Lawrence M. Kelly, Ph.D., is Vice President for Science Administration and Susan E. Lynch Director of Graduate Studies at The New York Botanical Garden. Cecilia Zumajo is a graduate student in the Botanical Garden’s Pfizer Plant Research Laboratory.
If you follow Plant Talk or if you saw Cecilia’s paper on fruits, you know that fruits are the mature ripened ovaries of flowers. Many products commonly regarded as vegetables—such as cucumbers, bell peppers, eggplants, tomatoes, and green beans—are in fact fruits. Fruits enclose and protect seeds. So what is a seed?
The seed is the embryonic stage of the plant life cycle. Most seeds consist of three parts: embryo, endosperm, and seed coat. The embryo is a tiny plant that has a root, a stem, and one or more leaves. The endosperm is the nutritive tissue of the seed, often a combination of starch, oil, and protein. The seed coat is a protective covering that can help seeds remain viable for long periods of time.
While we often avoid the seeds when we eat fleshy fruits, many common dry food-products are seeds. That includes most edible legumes—peanuts, lentils, beans, and peas. A nut is technically a fruit, but we usually eat the seed and discard the fruit (or shell) when we eat our favorite nuts, such as cashews, walnuts, filberts, and pecans. Pine nuts, almonds, and Brazil nuts are also seeds—even though none of these comes from a nut. Some spices are seeds, including nutmeg, mustard, and fenugreek. Two of our favorite non-legume “beans”—coffee beans and cocoa beans—are seeds. What about grains, such as rice, corn, and cereal grains? Technically, grains are seeds that are fused to the ovary wall, so they are fruits, even though most of what we eat (and nearly all of the nutritional value) is the seed. Do not despair: many common seeds of commerce are, in fact, seeds, including poppy, flax, and pumpkin seeds.
Which plants have seeds?
Seeds are an important feature of the spermatophytes, or seed plants, which are subdivided into gymnosperms, or “naked-seeded” plants such as conifers and cycads, and angiosperms, flowering plants with seeds enclosed in ovaries. Examples of plants that lack seeds are ferns and mosses. Seed plants appear in the fossil record around 300 million years ago, and they are now the most abundant and diverse plant group on earth, with nearly 400,000 species.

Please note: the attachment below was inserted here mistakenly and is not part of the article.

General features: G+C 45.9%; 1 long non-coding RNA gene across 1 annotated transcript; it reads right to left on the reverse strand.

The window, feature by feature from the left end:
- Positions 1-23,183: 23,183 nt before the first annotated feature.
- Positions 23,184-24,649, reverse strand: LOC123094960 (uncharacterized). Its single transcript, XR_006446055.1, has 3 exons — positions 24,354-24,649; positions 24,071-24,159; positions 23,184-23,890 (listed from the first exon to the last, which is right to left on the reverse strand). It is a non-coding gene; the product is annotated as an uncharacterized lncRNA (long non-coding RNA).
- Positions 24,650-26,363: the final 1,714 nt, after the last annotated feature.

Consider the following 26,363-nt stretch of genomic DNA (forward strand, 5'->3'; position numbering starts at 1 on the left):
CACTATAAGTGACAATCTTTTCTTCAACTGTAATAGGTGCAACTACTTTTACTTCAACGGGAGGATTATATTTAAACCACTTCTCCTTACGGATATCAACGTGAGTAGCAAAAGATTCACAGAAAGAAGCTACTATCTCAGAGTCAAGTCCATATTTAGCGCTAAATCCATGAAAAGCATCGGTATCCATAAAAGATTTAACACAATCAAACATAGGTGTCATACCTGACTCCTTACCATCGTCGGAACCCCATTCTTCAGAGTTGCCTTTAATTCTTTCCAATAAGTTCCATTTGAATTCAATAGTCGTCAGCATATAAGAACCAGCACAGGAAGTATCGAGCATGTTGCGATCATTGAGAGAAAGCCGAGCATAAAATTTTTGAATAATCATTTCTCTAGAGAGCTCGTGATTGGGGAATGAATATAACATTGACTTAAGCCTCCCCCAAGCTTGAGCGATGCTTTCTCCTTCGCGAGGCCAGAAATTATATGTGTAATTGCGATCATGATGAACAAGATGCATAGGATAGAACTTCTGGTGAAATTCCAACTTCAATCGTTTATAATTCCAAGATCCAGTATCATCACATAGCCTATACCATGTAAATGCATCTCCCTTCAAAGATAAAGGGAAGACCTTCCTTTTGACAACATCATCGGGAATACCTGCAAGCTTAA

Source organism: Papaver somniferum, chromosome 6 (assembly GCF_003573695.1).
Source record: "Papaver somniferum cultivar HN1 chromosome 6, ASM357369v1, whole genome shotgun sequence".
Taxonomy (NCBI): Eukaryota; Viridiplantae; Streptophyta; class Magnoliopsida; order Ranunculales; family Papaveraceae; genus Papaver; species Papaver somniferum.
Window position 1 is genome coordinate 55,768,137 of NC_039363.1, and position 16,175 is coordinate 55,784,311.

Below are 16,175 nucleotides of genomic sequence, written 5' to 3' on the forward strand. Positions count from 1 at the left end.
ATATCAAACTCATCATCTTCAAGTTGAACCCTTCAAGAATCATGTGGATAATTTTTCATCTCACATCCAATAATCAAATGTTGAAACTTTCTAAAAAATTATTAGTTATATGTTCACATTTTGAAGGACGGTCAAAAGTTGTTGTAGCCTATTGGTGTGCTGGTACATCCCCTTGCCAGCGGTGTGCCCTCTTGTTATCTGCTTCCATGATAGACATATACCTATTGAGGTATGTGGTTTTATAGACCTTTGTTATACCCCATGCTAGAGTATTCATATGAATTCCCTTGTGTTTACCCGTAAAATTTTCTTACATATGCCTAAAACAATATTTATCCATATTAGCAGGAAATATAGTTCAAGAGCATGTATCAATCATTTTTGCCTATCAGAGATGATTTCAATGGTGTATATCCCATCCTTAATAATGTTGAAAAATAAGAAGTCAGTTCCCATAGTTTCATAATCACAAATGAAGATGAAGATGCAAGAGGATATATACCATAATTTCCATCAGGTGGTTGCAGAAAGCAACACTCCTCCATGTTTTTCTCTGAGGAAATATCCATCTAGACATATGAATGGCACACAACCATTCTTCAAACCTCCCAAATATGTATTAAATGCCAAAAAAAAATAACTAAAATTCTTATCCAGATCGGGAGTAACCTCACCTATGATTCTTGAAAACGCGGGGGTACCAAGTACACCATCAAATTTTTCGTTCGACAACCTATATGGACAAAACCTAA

Seeds come in a great variety of shapes and sizes, and a lot of the variation relates to dispersal mechanisms. One of the largest seeds, that of the coco de mer, is approximately a foot long and weighs up to 40 pounds. This seed floats, allowing it to disperse between islands in the Seychelles archipelago in the Indian Ocean. Some of the smallest seeds are those of epiphytic orchids, which are only 1/300th of an inch (85 micrometers) long—smaller than can be seen by the unaided eye. These seeds are dispersed in the air like minute dust particles. They lack endosperm and have tiny, underdeveloped embryos. Some seeds have fleshy appendages that entice animal dispersers to eat them; some have hooks, barbs, or sticky hairs that attach to fur or feathers; and some have wings for wind dispersal.
How do seeds develop?
Seeds form from a fertilized ovule after pollination. Despite the importance of seeds in the life cycle of plants—not to mention as food for humans and other animals—we know relatively little about the genetic control of the growth and development of seeds.
To date, most studies have been carried out on a single “model” species, Arabidopsis thaliana, which is an angiosperm in the mustard family (Brassicaceae). Studies of Arabidopsis have helped to identify the genes that are involved in the development of its ovule and seed, but the lack of broad studies across a diversity of plant groups makes it impossible to understand how plants have come to have such a wild array of seed types.
A group of researchers at The New York Botanical Garden is examining exactly this topic. By studying some of the genes involved in seed development—specifically those related to development of the seed coat—Cecilia and her collaborators are starting to understand one of the gene regulatory networks that plays an important and complicated role in seed development. They are also examining the evolutionary history of the genes involved because one important process in the evolution of gene networks is duplication and divergence of genes. Cecilia and her coauthors found that even though gymnosperms have a comparatively simple ovule and seed structure relative to angiosperms, they have more copies of the genes that control ovule and seed development. It is unclear what this means. Does it confer protection against deleterious mutations, or does it offer more potential for diversification? Cecilia’s results make it possible to understand the genetics of ovule and seed evolution, and the study provides an important foundation for broad molecular-genetic studies of non-model plant groups.
This research also offers a tiny glimpse into the vast realm of what we do not know about the inner workings of plants. Look at any plant in your backyard. We usually know what species it is, and we may have a very good idea of what other species it is related to. We can walk you through a simple summary of the most important features of its structure and how it is put together. But when it comes to questions about its most basic functions, including the genetic and evolutionary mechanisms of how it grows and survives in its environment, there are still many astounding discoveries to be made.
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